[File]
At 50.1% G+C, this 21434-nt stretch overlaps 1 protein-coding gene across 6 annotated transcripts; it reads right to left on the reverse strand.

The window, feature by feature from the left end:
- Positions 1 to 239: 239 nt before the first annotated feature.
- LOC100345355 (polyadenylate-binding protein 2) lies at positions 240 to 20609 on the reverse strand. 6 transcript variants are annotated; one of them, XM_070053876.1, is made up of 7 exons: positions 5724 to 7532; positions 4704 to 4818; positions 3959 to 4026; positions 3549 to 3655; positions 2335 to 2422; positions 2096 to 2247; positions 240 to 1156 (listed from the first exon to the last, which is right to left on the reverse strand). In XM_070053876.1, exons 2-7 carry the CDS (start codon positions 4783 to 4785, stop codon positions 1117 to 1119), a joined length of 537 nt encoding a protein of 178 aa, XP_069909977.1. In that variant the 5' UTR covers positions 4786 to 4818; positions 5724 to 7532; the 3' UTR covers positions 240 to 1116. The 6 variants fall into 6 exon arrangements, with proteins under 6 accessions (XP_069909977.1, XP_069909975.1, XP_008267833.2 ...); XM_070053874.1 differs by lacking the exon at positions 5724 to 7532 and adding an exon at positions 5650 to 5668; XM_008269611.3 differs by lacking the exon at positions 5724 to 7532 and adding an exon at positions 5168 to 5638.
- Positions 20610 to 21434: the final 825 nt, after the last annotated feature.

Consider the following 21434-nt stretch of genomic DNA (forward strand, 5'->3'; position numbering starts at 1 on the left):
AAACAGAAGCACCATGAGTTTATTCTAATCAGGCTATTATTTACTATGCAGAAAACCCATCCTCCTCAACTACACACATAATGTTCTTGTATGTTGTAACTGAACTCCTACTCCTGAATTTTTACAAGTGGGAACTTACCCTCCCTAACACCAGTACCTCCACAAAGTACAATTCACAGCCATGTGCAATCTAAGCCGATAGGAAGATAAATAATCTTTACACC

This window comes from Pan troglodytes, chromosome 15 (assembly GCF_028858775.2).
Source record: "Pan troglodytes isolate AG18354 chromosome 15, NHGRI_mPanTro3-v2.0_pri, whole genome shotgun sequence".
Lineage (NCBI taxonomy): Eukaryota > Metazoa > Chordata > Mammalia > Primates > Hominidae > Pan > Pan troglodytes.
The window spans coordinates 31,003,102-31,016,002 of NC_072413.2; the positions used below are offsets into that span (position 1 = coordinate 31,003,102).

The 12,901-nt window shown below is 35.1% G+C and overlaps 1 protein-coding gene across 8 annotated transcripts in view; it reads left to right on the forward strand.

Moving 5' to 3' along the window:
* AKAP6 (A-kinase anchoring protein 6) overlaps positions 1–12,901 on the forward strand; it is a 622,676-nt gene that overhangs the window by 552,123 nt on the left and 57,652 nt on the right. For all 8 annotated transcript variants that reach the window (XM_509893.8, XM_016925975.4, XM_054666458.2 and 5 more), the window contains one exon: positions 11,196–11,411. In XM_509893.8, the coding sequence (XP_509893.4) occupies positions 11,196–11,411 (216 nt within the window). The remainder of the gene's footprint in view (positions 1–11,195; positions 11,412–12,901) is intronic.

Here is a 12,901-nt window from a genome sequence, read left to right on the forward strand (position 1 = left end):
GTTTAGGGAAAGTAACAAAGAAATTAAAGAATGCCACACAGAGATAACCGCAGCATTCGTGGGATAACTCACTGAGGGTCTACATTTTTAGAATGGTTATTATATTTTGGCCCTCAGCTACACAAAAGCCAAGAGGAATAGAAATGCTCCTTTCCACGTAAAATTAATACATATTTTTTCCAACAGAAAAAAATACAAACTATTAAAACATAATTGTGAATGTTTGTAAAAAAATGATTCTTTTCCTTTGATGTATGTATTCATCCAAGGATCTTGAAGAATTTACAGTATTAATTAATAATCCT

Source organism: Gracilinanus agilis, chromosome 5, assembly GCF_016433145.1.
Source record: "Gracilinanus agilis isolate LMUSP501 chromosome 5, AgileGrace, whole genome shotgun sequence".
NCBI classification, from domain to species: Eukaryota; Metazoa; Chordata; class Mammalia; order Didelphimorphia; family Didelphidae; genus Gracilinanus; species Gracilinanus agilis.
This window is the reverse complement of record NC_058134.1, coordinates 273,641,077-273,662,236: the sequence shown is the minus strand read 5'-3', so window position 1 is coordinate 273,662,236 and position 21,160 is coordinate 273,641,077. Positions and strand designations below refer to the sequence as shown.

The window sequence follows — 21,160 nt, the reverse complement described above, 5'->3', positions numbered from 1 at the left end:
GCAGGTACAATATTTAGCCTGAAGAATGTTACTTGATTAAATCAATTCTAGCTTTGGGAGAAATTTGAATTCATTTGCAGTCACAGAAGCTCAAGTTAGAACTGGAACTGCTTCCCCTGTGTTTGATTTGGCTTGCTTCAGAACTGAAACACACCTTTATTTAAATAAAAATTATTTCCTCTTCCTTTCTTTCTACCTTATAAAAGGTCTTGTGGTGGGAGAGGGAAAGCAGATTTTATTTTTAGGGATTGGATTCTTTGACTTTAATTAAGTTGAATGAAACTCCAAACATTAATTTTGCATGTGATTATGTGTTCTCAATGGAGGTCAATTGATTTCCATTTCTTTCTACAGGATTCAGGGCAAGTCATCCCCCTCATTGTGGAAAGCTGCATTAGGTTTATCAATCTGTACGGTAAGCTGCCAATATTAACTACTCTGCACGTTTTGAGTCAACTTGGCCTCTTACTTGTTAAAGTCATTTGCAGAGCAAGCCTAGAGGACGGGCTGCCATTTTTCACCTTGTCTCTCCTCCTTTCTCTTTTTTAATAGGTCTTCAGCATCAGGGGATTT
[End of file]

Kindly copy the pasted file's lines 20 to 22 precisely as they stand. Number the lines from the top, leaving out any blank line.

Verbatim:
This window is the reverse complement of record NC_058134.1, coordinates 273,641,077-273,662,236: the sequence shown is the minus strand read 5'-3', so window position 1 is coordinate 273,662,236 and position 21,160 is coordinate 273,641,077. Positions and strand designations below refer to the sequence as shown.

The window sequence follows — 21,160 nt, the reverse complement described above, 5'->3', positions numbered from 1 at the left end:
GCAGGTACAATATTTAGCCTGAAGAATGTTACTTGATTAAATCAATTCTAGCTTTGGGAGAAATTTGAATTCATTTGCAGTCACAGAAGCTCAAGTTAGAACTGGAACTGCTTCCCCTGTGTTTGATTTGGCTTGCTTCAGAACTGAAACACACCTTTATTTAAATAAAAATTATTTCCTCTTCCTTTCTTTCTACCTTATAAAAGGTCTTGTGGTGGGAGAGGGAAAGCAGATTTTATTTTTAGGGATTGGATTCTTTGACTTTAATTAAGTTGAATGAAACTCCAAACATTAATTTTGCATGTGATTATGTGTTCTCAATGGAGGTCAATTGATTTCCATTTCTTTCTACAGGATTCAGGGCAAGTCATCCCCCTCATTGTGGAAAGCTGCATTAGGTTTATCAATCTGTACGGTAAGCTGCCAATATTAACTACTCTGCACGTTTTGAGTCAACTTGGCCTCTTACTTGTTAAAGTCATTTGCAGAGCAAGCCTAGAGGACGGGCTGCCATTTTTCACCTTGTCTCTCCTCCTTTCTCTTTTTTAATAGGTCTTCAGCATCAGGGGATTT